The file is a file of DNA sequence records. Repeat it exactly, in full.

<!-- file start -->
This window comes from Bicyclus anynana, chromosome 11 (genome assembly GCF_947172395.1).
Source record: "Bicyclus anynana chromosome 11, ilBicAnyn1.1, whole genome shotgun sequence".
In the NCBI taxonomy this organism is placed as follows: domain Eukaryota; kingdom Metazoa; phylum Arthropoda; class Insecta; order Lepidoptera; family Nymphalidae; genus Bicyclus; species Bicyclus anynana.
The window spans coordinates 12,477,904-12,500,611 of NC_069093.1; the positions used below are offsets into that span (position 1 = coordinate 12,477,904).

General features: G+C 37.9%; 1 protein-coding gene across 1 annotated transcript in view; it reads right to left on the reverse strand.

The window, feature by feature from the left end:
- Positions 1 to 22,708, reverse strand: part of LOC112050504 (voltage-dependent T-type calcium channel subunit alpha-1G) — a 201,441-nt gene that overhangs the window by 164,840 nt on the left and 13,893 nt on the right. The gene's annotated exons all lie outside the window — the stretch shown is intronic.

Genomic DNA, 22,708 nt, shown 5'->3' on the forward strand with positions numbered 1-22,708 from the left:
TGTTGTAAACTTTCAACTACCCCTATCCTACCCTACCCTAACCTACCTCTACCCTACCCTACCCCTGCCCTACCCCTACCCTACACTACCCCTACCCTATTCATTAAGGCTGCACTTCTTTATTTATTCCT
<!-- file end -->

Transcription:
This window comes from Bicyclus anynana, chromosome 11 (genome assembly GCF_947172395.1).
Source record: "Bicyclus anynana chromosome 11, ilBicAnyn1.1, whole genome shotgun sequence".
In the NCBI taxonomy this organism is placed as follows: domain Eukaryota; kingdom Metazoa; phylum Arthropoda; class Insecta; order Lepidoptera; family Nymphalidae; genus Bicyclus; species Bicyclus anynana.
The window spans coordinates 12,477,904-12,500,611 of NC_069093.1; the positions used below are offsets into that span (position 1 = coordinate 12,477,904).

General features: G+C 37.9%; 1 protein-coding gene across 1 annotated transcript in view; it reads right to left on the reverse strand.

The window, feature by feature from the left end:
- Positions 1 to 22,708, reverse strand: part of LOC112050504 (voltage-dependent T-type calcium channel subunit alpha-1G) — a 201,441-nt gene that overhangs the window by 164,840 nt on the left and 13,893 nt on the right. The gene's annotated exons all lie outside the window — the stretch shown is intronic.

Genomic DNA, 22,708 nt, shown 5'->3' on the forward strand with positions numbered 1-22,708 from the left:
TGTTGTAAACTTTCAACTACCCCTATCCTACCCTACCCTAACCTACCTCTACCCTACCCTACCCCTGCCCTACCCCTACCCTACACTACCCCTACCCTATTCATTAAGGCTGCACTTCTTTATTTATTCCT